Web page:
When devising trade policy and related regulations and work on their implementation, government officials need to have sufficient knowledge of the complex international trade framework, as well as the national trade-related regulatory environment. The ITC approach to the project’s training component is to strengthen the capacity of PITAD and its staff, so that in turn they can train government officers – a more sustainable and cost-effective model than having international experts training government officials directly, according to Rajesh Aggarwal, Chief of the Business and Trade Policy Section at ITC. The master trainers all participated in an ITC-facilitated training-of- trainers and curriculum development programme at WTI in Switzerland.

Junaid Usman Akram, a Second Secretary at the Federal Board of Revenue, was one of 25 participants at a two-day training session in October in Islamabad led by PITAD’s Haider. ‘Before attending the training course, I believed that NTMs are regulatory tools in the hands of the government but after attending the first day ... I believe it is a double- edged sword and the government has to choose whether a developing economy breathes by it or bleeds by its misuse,’ he said. Seema Raza Bokhari, Chief of the WTO Cell at the Ministry of Industries, said of her experience: ‘It will benefit my input into industrial policymaking.’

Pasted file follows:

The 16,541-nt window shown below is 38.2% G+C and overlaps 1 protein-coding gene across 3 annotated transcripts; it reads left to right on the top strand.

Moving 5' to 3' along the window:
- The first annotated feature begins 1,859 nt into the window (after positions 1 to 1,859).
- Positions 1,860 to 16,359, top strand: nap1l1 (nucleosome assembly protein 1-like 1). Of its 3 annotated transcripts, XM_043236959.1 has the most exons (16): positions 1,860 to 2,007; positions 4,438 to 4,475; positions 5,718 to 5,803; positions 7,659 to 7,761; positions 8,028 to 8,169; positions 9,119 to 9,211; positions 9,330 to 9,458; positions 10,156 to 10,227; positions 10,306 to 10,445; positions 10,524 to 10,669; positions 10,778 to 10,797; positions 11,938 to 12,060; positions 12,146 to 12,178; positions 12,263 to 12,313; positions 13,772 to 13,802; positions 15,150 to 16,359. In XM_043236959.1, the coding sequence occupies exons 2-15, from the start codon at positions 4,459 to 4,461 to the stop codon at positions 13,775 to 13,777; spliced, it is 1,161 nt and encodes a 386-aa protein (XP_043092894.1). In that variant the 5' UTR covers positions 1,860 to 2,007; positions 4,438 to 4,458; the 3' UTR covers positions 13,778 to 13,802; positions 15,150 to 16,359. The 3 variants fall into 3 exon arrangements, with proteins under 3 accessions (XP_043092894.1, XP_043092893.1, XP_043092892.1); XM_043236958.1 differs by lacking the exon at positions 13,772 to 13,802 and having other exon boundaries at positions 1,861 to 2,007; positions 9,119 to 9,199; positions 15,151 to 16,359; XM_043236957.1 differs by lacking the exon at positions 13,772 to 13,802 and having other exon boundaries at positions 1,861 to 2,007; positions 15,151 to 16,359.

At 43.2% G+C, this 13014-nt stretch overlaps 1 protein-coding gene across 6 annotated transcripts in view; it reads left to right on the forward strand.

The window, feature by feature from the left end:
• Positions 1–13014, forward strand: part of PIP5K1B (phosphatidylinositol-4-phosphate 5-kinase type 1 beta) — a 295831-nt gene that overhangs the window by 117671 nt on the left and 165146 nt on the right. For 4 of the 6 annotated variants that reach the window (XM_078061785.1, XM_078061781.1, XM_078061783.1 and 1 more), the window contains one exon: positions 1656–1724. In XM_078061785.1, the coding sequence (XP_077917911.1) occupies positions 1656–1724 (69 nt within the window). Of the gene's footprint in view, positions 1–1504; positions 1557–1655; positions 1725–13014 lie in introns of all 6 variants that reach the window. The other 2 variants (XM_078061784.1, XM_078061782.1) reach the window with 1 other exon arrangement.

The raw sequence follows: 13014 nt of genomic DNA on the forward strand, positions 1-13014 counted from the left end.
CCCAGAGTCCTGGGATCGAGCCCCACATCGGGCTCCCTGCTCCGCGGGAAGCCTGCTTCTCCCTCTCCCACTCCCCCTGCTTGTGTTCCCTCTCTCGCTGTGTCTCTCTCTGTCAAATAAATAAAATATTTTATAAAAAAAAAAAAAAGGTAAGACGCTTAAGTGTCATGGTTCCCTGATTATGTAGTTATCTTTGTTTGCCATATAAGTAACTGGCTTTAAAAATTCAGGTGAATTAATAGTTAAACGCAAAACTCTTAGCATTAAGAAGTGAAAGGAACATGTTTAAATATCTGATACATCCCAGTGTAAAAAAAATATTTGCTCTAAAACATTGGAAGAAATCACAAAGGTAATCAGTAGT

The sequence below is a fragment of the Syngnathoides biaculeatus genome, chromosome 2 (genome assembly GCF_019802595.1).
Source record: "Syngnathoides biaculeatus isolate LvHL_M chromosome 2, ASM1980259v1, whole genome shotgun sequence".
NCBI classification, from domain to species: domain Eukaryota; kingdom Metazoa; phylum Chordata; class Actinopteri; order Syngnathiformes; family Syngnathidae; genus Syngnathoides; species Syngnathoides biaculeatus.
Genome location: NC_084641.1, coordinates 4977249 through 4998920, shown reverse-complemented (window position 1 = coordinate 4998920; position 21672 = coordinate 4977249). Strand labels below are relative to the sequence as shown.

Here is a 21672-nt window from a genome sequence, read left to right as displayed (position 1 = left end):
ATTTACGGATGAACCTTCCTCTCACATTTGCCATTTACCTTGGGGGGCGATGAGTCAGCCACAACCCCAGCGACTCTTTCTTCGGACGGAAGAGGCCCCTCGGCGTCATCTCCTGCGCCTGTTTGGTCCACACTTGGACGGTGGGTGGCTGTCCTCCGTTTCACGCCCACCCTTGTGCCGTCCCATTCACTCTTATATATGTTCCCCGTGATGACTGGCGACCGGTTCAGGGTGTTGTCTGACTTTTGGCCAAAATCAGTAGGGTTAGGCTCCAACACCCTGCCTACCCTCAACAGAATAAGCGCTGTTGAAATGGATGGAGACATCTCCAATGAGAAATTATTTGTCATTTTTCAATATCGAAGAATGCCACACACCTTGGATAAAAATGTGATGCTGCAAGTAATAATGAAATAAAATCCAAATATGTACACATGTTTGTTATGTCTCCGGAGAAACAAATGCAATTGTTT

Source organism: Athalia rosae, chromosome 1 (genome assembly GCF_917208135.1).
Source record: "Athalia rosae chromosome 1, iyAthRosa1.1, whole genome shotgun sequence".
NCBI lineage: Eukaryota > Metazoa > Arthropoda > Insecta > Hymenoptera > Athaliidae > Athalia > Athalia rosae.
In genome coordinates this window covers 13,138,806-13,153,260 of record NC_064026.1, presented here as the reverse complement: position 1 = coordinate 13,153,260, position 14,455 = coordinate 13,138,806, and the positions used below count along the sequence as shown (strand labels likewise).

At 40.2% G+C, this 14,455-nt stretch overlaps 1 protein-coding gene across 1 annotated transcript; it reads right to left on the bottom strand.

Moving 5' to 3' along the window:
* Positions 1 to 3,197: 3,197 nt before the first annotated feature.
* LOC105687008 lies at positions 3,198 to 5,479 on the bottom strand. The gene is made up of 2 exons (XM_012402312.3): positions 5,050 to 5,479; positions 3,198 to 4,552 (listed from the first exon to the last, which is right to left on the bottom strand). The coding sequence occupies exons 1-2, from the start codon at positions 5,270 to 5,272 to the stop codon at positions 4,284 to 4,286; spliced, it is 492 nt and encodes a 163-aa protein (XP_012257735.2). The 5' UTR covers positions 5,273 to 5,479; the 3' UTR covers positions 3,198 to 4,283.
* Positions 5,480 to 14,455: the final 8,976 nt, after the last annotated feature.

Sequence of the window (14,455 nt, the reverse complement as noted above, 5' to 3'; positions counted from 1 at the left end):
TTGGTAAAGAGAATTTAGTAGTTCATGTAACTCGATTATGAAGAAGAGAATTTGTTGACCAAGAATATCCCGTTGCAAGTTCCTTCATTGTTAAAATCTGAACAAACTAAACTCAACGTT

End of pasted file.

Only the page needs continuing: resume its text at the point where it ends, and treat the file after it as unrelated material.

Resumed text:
The programme includes not only training master trainers at WTI, but also developing training modules by the PITAD participants under mentoring by international experts. In 2011 and 2012, 10 of the courses developed by the participants received accreditation by WTI, with a further three expected to be completed in coming months. ‘PITAD plans to eventually offer a fully accredited Master’s programme,’ said Director of Training and Trade Policy, Syed Kausar Ali Zaidi.